True native development with Xamarin
Capture true native app development success with Xamarin
Greg Martin | October 16, 2015
When it comes to native mobile app development, there aren’t a lot of options. You can either write your app in the native language of the platform (Objective-C for iOS, Java for Android) and maintain two completely separate code bases, all the way from the UI down to your core web service calls and data storage, or, you can use Xamarin to write for all platforms using C# and share code between them!
I am not talking about write-once-run-everywhere solutions such as PhoneGap or Appcelerator. I’m talking about truly native applications written in C#. Yes, native, as in runs as though you wrote it in the native language native. Native, as in the resulting compiled application looks to the system as though it was written in that native language.
So how exactly does it work?
Xamarin was born out of the Mono project which began way back in 2000, long before iOS or Android were a thing. Mono’s goal was, and still is, to provide “an open source, cross-platform, implementation of C# and the CLR that is binary compatible with Microsoft .Net”. In short, to allow developers to write C# code for non-Microsoft platforms and at this time, 100% of the .Net 4.5 framework is supported.
After the release of the iPhone and later, Android, MonoTouch and MonoDroid spun up, with a similar goal, expose 100% of each platform’s native APIs through C# AND include the full Mono C# framework. This includes cross-platform compatible implementations of core .Net features such as async/await for performing asynchronous operations.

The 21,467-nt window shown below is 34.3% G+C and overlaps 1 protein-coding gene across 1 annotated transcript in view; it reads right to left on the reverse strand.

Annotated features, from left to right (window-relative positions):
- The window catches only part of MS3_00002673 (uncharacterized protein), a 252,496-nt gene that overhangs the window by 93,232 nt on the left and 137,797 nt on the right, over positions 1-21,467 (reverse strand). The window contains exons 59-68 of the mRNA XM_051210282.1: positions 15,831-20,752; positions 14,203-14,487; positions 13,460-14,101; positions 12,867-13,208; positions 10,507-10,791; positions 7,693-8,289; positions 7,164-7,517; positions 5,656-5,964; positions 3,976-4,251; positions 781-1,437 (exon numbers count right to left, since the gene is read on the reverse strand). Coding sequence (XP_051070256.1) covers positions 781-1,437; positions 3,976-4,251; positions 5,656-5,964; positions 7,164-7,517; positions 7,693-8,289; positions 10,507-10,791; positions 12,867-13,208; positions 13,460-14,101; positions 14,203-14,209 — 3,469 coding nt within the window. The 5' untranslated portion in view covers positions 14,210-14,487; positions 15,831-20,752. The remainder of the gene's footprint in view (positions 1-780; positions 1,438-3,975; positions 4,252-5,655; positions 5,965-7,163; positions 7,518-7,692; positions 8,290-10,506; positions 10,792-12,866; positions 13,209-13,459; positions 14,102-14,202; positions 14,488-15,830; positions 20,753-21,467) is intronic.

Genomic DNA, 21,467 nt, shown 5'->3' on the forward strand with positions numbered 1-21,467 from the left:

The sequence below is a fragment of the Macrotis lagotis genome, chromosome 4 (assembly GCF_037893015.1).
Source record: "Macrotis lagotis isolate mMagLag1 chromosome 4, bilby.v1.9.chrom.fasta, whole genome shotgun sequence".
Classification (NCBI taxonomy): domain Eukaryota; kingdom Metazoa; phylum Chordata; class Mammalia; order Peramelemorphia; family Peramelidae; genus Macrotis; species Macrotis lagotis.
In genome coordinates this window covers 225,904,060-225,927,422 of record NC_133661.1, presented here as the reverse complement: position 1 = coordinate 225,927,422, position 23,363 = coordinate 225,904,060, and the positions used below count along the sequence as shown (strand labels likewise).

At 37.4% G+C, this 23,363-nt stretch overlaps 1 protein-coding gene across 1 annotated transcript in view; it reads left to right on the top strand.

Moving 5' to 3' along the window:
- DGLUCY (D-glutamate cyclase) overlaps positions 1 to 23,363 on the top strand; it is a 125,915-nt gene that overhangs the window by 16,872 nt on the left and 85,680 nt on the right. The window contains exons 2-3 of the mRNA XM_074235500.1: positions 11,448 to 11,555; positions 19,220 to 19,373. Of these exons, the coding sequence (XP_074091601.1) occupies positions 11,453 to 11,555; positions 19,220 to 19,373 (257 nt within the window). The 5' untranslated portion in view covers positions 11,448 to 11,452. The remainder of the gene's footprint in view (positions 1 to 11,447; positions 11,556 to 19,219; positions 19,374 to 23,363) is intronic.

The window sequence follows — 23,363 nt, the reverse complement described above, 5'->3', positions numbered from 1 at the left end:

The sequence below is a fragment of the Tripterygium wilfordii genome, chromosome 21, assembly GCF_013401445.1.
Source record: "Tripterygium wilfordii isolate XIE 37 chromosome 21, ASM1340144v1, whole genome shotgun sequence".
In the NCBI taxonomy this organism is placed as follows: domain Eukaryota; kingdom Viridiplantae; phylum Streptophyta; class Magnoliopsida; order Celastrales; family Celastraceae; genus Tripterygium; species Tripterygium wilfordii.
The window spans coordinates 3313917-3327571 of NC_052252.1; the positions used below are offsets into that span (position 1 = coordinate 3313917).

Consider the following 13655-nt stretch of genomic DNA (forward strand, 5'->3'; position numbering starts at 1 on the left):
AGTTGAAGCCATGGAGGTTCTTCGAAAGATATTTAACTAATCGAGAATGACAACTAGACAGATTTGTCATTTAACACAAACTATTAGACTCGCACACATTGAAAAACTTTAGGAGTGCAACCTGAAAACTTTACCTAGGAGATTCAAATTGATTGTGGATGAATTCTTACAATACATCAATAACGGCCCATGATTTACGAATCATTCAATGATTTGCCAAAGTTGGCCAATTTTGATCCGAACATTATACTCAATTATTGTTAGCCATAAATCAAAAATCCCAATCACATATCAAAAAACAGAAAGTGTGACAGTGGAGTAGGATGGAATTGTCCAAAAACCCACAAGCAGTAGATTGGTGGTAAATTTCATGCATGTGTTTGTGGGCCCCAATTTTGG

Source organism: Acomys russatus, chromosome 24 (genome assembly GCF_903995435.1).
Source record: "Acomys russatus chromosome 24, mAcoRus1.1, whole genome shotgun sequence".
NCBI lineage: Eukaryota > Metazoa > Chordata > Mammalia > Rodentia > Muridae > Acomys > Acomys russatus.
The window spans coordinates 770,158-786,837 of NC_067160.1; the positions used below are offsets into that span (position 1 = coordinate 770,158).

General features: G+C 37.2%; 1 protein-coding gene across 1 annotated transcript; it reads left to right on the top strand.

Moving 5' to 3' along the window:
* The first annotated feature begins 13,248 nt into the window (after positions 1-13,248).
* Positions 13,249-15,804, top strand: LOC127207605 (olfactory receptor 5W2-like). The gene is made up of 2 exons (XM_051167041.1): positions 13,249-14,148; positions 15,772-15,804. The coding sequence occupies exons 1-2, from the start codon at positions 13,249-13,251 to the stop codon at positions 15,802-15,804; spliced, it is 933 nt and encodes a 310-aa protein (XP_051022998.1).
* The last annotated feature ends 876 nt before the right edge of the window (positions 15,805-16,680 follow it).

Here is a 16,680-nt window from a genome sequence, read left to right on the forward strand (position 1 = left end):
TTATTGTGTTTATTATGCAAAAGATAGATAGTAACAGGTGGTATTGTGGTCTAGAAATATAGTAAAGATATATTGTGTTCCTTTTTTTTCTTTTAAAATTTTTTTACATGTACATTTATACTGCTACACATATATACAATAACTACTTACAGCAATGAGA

And that is what Xamarin is, the collection of these projects, merged into one company and toolset, allowing you to build native apps, with platform appropriate UIs while sharing much of your core common code, such as asynchronous web service calls and business logic.
At Slalom, we have already leveraged Xamarin to deliver apps for several clients and it is always part of the architectural consideration when discussion native app development. It allows us to provide our clients with an alternative approach that:
- Reduces overall development time for apps that support multiple platforms by reducing duplicative development for what should be common components
- Improves the ability to provide feature parity across platforms by bringing development into a single code-base and therefore toolset and development team
- Allows for easier knowledge transfer and hand-off due to clients being generally more familiar with .Net and having in-house developers skilled in C#
That was a quick overview, to learn more, check out xamarin.com.
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Greg Martin is a Practice Area Director for Slalom’s Cross-Market Delivery Network team. Greg specializes in assembling high performing teams to deliver on our clients most strategic engineering initiatives across consumer, enterprises, web and mobile.